Venice Fishing Pier

The 700-foot Venice Fishing Pier is a hub of activity for people of all ages to enjoy. Below you will find a few places to jumpstart your holiday fun.

Papa’s Bait and Snack Shop 

Located on the pier, Papa’s makes impromptu activities possible by renting fishing gear and Florida “snow shovels”—the mesh-lined scoopers ideal for shelling or hunting shark’s teeth. Equipment rents for $15 a day, with a $20 deposit; bait boxes of shrimp or squid sell for $4.

“They’ll all do the same thing, but squid is our best,” says Red Greenier, who has worked at Papa’s for six years. Greenier says the best fishing is at 5:30 a.m., or early evening, when regulars catch buckets of mackerel, pompano and an occasional shark.

Working out of what looks like a toll-booth shack at Papa’s, Greenier is there most days to help novices get started with a rod and reel.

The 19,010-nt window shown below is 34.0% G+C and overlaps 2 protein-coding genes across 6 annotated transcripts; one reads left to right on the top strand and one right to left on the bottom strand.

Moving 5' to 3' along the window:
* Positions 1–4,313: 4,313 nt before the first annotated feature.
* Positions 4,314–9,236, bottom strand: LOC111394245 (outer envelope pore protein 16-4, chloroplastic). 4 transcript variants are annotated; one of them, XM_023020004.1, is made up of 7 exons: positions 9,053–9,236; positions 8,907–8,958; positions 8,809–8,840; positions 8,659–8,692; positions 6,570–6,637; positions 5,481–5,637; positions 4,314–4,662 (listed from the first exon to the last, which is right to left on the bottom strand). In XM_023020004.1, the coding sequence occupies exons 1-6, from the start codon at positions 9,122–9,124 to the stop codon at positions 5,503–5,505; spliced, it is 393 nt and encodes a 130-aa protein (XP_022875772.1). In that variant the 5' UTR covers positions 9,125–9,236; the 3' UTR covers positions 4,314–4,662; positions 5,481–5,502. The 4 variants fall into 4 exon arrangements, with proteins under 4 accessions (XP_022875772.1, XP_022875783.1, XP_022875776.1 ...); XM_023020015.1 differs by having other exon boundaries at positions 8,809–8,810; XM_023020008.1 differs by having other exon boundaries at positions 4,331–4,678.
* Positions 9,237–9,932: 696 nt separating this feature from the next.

“Fish Stories Told Here” reads a sign behind the cash register and Greenier is eager to supply a few. Papa’s sells T-shirts, ice cream and snacks. Just bring your own beach chairs if you want to fish. Otherwise, stroll on the pier and take in a sunset. They are both free.

Where to rent a boat, kayak or take a cruise

Crow’s Nest Marina

1968 Tarpon Center Drive, Venice

You can rent easy-to-use electric boats and kayaks to enjoy an afternoon or evening cruising Venice’s Waterways. The 18-foot Duffy boats can accommodate up to 10 adults comfortably. Each boat has a canopy top, window enclosure and a stereo CD player with Sirius Satellite Radio. Rates range from $150 for two hours to $260 for four hours.

Beach Road Water Sports

1350 Beach Road, Englewood 941.475.9099